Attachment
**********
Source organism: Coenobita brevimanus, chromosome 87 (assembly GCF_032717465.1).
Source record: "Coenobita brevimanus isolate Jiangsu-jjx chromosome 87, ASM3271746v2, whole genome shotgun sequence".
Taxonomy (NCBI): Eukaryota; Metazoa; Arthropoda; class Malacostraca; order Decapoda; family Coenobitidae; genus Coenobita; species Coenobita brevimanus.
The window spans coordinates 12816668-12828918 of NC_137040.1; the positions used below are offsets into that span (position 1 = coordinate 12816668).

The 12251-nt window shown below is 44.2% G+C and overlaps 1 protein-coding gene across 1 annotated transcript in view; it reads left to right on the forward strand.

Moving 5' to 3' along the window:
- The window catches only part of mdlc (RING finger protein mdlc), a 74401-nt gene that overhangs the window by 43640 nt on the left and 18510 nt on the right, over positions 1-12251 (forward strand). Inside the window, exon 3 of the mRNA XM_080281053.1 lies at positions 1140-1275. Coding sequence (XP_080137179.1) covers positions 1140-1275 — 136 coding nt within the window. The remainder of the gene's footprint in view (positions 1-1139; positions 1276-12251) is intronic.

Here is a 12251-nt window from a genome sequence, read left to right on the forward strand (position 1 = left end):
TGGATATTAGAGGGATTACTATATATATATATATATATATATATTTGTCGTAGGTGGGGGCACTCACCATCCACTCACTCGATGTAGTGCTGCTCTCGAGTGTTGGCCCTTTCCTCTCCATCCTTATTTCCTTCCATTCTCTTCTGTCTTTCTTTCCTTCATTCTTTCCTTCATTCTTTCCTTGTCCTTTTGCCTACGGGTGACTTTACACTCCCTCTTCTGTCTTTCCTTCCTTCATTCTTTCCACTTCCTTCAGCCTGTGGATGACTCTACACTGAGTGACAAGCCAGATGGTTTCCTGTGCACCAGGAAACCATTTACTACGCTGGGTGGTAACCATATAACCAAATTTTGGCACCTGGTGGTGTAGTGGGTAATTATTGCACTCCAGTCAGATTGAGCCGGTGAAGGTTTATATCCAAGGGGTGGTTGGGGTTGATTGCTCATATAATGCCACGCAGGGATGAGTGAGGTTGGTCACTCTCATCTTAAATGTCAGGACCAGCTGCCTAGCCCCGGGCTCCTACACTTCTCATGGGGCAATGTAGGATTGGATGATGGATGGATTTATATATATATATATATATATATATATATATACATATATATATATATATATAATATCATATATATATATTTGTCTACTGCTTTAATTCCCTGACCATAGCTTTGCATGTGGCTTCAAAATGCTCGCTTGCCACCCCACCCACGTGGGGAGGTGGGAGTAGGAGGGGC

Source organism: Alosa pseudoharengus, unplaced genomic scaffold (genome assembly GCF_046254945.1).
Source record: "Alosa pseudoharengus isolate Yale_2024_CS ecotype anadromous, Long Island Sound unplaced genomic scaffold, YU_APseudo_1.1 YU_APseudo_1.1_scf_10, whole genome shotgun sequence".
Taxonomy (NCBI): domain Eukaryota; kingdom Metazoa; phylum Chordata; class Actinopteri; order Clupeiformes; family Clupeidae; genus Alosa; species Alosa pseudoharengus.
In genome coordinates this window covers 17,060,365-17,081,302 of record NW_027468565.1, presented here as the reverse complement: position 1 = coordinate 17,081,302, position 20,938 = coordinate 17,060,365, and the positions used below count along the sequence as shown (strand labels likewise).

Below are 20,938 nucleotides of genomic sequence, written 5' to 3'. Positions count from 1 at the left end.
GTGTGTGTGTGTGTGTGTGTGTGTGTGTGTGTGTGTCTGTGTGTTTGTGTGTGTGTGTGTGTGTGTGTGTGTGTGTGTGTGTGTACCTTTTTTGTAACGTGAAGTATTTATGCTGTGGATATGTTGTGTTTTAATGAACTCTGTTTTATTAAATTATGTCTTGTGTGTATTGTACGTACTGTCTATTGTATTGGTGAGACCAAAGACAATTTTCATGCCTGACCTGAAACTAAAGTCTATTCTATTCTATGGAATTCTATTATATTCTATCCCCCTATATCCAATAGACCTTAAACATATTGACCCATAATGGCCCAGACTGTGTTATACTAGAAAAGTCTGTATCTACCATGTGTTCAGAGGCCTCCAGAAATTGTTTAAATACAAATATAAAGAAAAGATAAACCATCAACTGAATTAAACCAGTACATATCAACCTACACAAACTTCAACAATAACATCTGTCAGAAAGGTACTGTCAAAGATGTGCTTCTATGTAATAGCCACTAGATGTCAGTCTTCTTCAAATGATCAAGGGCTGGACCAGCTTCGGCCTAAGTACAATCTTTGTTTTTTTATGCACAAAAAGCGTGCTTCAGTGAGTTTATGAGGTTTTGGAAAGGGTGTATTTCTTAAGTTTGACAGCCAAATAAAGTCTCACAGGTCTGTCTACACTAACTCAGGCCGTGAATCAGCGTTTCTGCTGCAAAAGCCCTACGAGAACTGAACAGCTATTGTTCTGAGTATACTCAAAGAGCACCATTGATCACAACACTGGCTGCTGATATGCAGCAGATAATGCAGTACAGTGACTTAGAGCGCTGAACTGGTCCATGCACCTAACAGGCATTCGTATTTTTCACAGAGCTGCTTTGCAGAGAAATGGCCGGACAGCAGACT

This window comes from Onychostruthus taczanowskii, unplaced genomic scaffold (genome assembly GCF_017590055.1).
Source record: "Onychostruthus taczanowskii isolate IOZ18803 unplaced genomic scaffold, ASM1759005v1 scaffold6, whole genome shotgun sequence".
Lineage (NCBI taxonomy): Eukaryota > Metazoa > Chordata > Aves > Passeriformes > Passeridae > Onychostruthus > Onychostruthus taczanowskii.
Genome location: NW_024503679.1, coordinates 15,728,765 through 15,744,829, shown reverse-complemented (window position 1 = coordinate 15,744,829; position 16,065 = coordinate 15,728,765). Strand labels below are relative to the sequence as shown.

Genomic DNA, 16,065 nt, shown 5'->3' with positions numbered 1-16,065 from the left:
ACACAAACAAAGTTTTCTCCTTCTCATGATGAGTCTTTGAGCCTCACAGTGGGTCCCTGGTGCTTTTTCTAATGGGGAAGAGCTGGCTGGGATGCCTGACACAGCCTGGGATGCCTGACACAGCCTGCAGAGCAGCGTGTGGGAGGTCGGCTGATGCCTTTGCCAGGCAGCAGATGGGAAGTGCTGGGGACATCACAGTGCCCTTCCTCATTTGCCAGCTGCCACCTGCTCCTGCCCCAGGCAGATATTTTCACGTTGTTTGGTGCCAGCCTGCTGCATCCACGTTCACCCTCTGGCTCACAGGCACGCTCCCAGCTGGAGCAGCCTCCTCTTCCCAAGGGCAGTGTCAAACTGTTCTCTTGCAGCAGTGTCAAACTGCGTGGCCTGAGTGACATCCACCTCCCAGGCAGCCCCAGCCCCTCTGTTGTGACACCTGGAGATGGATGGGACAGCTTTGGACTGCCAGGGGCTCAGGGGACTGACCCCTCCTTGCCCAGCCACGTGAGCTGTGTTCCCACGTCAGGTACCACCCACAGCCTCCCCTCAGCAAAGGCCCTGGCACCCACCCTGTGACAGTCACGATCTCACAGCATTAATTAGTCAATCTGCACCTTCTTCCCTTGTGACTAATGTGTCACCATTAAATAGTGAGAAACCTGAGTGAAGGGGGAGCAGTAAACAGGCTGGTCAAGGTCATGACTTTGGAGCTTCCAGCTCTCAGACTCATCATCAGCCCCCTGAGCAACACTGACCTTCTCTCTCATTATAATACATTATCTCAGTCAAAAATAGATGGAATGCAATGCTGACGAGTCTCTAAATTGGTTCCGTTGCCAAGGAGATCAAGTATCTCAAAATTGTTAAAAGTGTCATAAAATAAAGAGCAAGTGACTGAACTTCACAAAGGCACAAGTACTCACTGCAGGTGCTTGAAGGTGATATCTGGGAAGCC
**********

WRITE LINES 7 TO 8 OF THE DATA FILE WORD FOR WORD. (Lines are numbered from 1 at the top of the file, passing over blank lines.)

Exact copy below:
- The window catches only part of mdlc (RING finger protein mdlc), a 74401-nt gene that overhangs the window by 43640 nt on the left and 18510 nt on the right, over positions 1-12251 (forward strand). Inside the window, exon 3 of the mRNA XM_080281053.1 lies at positions 1140-1275. Coding sequence (XP_080137179.1) covers positions 1140-1275 — 136 coding nt within the window. The remainder of the gene's footprint in view (positions 1-1139; positions 1276-12251) is intronic.

Here is a 12251-nt window from a genome sequence, read left to right on the forward strand (position 1 = left end):